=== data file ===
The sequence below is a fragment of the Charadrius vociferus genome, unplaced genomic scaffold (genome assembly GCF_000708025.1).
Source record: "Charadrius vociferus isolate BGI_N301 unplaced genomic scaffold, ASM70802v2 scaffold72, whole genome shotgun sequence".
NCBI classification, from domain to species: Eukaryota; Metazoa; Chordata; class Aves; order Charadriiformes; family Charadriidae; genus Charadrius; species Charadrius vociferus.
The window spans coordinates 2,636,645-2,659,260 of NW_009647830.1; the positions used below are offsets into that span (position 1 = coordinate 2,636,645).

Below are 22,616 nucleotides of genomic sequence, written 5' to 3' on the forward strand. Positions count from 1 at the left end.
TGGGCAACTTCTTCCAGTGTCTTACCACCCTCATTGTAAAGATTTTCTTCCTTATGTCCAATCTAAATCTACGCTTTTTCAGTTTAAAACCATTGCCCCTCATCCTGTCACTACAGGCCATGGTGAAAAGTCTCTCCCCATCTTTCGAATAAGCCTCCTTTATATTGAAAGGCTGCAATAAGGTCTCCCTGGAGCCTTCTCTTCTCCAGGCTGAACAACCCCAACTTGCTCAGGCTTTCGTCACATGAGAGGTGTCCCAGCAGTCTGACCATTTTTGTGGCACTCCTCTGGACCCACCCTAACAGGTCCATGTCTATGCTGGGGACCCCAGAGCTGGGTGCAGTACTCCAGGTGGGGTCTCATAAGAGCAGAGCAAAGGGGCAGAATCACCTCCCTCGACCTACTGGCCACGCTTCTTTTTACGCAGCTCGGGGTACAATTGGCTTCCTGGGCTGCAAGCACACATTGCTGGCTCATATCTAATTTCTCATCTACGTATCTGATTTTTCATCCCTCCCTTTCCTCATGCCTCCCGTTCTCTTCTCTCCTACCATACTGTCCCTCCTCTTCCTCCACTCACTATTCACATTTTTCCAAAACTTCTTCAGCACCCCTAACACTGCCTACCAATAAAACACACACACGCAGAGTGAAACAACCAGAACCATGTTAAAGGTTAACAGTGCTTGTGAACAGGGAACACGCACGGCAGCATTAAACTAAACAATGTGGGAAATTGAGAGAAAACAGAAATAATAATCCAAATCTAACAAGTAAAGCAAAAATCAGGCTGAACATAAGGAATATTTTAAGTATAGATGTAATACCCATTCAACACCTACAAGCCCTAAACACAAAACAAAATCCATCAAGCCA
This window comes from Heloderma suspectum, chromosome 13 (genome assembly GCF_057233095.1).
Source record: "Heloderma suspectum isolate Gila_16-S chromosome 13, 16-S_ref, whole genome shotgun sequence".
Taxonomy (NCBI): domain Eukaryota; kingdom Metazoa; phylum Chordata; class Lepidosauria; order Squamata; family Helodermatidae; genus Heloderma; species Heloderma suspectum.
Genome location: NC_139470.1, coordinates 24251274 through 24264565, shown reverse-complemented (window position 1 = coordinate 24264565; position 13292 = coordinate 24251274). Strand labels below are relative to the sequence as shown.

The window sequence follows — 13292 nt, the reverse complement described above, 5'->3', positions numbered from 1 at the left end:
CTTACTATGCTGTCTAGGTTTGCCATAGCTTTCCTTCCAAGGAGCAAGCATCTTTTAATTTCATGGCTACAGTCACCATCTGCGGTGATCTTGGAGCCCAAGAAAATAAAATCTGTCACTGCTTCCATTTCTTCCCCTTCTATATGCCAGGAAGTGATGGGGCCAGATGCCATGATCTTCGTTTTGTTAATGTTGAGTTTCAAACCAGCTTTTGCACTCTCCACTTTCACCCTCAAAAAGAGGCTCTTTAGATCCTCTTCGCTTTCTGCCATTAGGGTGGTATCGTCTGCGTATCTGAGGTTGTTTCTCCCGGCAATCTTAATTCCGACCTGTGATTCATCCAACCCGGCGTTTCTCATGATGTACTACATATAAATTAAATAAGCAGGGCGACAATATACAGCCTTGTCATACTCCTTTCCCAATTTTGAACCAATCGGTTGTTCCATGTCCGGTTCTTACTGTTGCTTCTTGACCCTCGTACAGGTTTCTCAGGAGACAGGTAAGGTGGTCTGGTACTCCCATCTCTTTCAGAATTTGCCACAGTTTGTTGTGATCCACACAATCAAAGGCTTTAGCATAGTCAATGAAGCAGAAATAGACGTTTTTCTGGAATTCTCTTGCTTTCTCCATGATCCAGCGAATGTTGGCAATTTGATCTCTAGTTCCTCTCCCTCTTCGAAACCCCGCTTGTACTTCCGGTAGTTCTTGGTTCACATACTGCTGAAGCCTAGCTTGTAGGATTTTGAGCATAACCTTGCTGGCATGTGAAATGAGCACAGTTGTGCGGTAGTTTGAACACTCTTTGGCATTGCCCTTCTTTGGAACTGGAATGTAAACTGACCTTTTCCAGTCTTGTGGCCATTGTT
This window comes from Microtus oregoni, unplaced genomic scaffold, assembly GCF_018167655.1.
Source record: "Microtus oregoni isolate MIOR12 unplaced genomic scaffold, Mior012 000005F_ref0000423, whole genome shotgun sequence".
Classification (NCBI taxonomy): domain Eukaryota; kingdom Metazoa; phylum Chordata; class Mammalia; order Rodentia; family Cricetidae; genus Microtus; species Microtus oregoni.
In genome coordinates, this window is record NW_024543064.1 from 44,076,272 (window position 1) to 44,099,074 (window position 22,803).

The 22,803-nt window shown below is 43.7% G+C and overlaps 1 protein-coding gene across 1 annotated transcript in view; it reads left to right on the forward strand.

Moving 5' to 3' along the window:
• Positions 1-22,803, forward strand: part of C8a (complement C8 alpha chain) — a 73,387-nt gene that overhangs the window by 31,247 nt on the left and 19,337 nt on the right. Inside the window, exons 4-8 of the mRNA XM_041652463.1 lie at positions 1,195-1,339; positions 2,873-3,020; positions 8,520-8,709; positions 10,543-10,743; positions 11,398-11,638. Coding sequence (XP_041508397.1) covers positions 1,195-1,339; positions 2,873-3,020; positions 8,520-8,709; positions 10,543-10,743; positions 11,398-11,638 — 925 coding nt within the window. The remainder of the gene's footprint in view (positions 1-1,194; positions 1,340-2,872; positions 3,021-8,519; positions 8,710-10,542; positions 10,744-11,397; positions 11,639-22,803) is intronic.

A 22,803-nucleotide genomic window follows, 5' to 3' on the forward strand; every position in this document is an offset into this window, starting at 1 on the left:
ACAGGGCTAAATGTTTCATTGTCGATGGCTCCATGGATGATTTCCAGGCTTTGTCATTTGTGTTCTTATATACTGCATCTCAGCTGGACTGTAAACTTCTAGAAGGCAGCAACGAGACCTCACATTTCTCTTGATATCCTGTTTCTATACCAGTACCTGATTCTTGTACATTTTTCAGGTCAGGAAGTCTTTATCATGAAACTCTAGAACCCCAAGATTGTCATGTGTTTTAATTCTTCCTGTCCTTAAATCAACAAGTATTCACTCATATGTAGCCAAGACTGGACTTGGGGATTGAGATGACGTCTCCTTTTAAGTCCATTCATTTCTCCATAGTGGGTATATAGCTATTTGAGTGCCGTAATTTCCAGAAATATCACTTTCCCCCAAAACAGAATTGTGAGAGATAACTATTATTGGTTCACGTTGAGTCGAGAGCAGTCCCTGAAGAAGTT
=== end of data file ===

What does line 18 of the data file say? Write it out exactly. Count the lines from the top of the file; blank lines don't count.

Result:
Moving 5' to 3' along the window: